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Poster: roughyed85 Date: Apr 3, 2008 2:57pm
Forum: GratefulDead Subject: Re: why not Ornette Coleman? Why this set?

Ornette did not "invent" free jazz. There were plenty of precursors. He took HIS jazz in that direction based on his harmolodic theories. A lot of jazz musicians can't get to grips with harmolodics. Jerry could, that's why Ornette used him on Virgin Beauty. Why should the Dead have a freeform set for Ornette? That's like Jerry telling him he'll only guest on Dead songs. Ornette is like Jerry - he learned a range of styles and had many influences, and he understood other musicians.

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Poster: elbow1126 Date: Apr 3, 2008 6:16pm
Forum: GratefulDead Subject: Re: why not Ornette Coleman? Why this set?

Hard to say who invented free jazz, however almost every thing i have read or heard about it associate Ornette and Cecil Taylor with this innovation. I admit to be a novice here, having only learned about it when that Ken Burns doc on Jazz came out a few years back. Regardless, my point was that given the dead's history with freeform music and the fact that by 93 space was starting to dominate the second set (i think i saw a 20 min one in 94), it would have been very interesting to include Ornette in that kind set. I do think his playing on Stella is sweet but still would have loved to hear him on a Dark Star.

If you have more info on the history of free jazz, could you tell me where i can find it? thanks.

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Poster: roughyed85 Date: Apr 4, 2008 2:33am
Forum: GratefulDead Subject: Re: why not Ornette Coleman? Why this set?

You're right - Ornette was certainly there from the beginning. Eric Dolphy was also developing his own ideas (died in 1964). Coltrane had been moving to freeform for a long time. The trouble was these guys were working musicians, so they had to play in the mainstream. Try playing your own stuff in someone else's band and you were down the road (unpaid)-viz Hendrix with Little Richard. Sun Ra, Cecil Taylor (I'm sure I saw him play with his head at the NSJF!) and Ornette stuck it out. Coltrane recorded My Favourite Things in 1960, when more economically secure. Sonny Rollins and Roland Kirk couldn't afford it.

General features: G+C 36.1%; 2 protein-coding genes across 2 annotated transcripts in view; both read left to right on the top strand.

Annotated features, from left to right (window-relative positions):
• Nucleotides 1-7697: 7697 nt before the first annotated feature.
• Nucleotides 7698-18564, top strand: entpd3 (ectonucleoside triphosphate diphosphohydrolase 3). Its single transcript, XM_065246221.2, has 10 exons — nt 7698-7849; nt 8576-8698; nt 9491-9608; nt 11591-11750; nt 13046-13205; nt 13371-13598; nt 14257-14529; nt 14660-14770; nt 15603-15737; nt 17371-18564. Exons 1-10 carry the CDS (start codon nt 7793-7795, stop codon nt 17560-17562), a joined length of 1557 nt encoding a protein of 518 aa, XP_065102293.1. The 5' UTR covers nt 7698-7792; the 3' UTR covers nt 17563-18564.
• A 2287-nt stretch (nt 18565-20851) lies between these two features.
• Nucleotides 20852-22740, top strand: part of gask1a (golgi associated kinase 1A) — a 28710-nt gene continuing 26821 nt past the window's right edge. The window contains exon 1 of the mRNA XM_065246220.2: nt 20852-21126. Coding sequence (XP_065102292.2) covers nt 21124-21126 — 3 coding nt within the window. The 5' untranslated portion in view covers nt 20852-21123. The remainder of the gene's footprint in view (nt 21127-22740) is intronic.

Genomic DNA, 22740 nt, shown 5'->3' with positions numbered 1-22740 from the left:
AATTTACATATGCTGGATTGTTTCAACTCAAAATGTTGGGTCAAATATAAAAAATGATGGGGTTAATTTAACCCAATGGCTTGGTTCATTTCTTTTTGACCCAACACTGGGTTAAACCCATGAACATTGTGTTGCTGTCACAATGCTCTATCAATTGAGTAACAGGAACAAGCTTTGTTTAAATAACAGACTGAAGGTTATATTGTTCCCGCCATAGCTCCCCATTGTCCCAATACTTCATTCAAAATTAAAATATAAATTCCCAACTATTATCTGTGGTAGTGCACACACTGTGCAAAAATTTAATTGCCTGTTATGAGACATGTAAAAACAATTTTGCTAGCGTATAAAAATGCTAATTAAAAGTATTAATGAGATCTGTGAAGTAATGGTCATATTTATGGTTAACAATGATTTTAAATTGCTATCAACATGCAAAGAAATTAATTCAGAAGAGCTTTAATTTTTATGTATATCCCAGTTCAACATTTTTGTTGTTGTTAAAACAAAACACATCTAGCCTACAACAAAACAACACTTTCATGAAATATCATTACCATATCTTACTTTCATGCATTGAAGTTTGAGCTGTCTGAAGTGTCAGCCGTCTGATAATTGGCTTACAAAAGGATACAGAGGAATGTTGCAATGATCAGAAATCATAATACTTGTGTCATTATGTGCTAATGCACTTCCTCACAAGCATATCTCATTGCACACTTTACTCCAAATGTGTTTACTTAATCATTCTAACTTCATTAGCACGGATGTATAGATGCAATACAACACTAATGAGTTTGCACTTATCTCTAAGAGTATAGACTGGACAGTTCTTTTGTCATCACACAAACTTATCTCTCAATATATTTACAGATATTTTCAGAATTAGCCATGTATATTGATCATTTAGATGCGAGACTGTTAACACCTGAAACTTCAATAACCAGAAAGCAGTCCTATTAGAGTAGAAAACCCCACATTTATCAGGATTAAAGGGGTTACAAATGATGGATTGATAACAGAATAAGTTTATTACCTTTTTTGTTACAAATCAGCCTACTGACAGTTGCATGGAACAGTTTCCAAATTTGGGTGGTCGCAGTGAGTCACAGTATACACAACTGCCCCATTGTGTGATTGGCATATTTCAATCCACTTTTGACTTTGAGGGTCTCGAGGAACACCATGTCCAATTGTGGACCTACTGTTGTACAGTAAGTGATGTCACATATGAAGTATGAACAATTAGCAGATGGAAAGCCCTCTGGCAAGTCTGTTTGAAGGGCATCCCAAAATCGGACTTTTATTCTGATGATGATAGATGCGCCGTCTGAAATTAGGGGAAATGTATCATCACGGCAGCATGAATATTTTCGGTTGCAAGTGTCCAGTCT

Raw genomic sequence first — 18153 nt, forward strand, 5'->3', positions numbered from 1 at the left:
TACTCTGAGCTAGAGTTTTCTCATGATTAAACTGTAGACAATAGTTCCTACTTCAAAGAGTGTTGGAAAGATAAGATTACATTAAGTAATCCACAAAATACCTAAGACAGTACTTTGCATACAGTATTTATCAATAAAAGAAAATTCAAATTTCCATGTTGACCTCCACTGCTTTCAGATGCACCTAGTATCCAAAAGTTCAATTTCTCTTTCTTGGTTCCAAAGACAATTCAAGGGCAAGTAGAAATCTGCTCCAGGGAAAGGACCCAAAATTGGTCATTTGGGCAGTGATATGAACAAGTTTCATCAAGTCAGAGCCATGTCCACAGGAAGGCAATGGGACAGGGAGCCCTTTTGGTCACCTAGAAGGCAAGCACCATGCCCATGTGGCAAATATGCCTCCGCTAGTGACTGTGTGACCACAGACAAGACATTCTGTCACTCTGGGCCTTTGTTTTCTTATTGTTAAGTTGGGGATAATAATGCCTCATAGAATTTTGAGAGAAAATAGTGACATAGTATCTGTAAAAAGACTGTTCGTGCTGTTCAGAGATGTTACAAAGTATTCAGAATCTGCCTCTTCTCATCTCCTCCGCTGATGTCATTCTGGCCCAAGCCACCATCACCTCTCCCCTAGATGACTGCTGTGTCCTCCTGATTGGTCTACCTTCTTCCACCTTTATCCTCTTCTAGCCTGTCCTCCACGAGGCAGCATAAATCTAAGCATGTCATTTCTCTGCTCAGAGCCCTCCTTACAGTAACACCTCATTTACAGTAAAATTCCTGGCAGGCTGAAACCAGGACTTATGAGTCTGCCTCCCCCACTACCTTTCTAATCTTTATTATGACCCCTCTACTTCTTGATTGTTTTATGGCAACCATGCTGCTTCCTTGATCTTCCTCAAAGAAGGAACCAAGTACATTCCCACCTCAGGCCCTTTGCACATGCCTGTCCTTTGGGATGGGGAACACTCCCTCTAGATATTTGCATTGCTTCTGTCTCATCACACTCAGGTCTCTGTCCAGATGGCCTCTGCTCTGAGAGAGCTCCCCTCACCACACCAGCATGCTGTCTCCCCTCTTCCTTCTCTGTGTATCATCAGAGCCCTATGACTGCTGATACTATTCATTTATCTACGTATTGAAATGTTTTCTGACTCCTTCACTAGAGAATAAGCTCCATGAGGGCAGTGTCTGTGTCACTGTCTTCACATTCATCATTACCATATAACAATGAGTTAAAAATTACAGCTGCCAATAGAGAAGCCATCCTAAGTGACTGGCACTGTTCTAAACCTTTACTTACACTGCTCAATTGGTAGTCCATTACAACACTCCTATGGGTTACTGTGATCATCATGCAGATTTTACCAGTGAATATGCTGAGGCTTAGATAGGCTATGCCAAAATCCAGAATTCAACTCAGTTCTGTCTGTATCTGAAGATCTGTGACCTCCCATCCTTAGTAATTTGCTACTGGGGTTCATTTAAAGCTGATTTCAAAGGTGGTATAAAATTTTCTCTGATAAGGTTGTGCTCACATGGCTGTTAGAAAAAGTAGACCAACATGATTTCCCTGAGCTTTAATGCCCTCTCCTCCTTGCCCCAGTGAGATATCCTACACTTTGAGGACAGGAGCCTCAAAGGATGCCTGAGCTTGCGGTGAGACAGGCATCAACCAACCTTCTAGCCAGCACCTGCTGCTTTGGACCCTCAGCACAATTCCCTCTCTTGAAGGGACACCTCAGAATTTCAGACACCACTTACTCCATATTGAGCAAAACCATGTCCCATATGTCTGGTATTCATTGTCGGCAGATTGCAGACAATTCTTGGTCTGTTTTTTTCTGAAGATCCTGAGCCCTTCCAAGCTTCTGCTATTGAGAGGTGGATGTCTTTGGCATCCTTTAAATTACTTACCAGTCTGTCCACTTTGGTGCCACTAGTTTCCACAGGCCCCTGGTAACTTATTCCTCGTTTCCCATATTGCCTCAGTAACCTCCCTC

Thanks to Ornette's persistence the rest is history, and I'm sure you're familiar with the names. I'll single out one - guitarist Sonny Sharrock. He wanted to play like Coltrane, but this was before MIDI. He developed an amazing technique to do this. I don't think anyone has come close. His ex-wife Linda reorded Black Woman with him. At first you're not sure if her vocal style is because she's having sex in the studio or she's harmonising Donna-Jean style (joke, Donna fans). Then you realise it's a vocal version of Coltrane's quartet style. Sharrock quit music till the 80s. I saw him at NSJF with Last Exit (including Shannon Jackson - check out early Vernon Reid with him). Sonny, too, sadly died early. Don't miss his last recording Ask the Ages with freeform vets Elvin Jones and Pharoah Sanders. You can only distinguish the guitar from the sax because there is no MIDI - the techniques are identical.
Thanks for updating me on Dead history (not my strongest point coming from Britain). I really like the drums>space. The 94 Miami version was incredible - sound and light swirling round the auditorium. Not an excuse for a beer and a pee! I'm fascinated by Jerry's "trumpet": it's a real trumpet player's phrasing. Any recommendations would be appreciated.

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Poster: yesss! Date: Apr 3, 2008 9:09pm
Forum: GratefulDead Subject: Re: why not Ornette Coleman? Why this set?

hey elbow, the wikipedia entry on free jazz is actually a pretty good start...

http://en.wikipedia.org/wiki/Free_jazz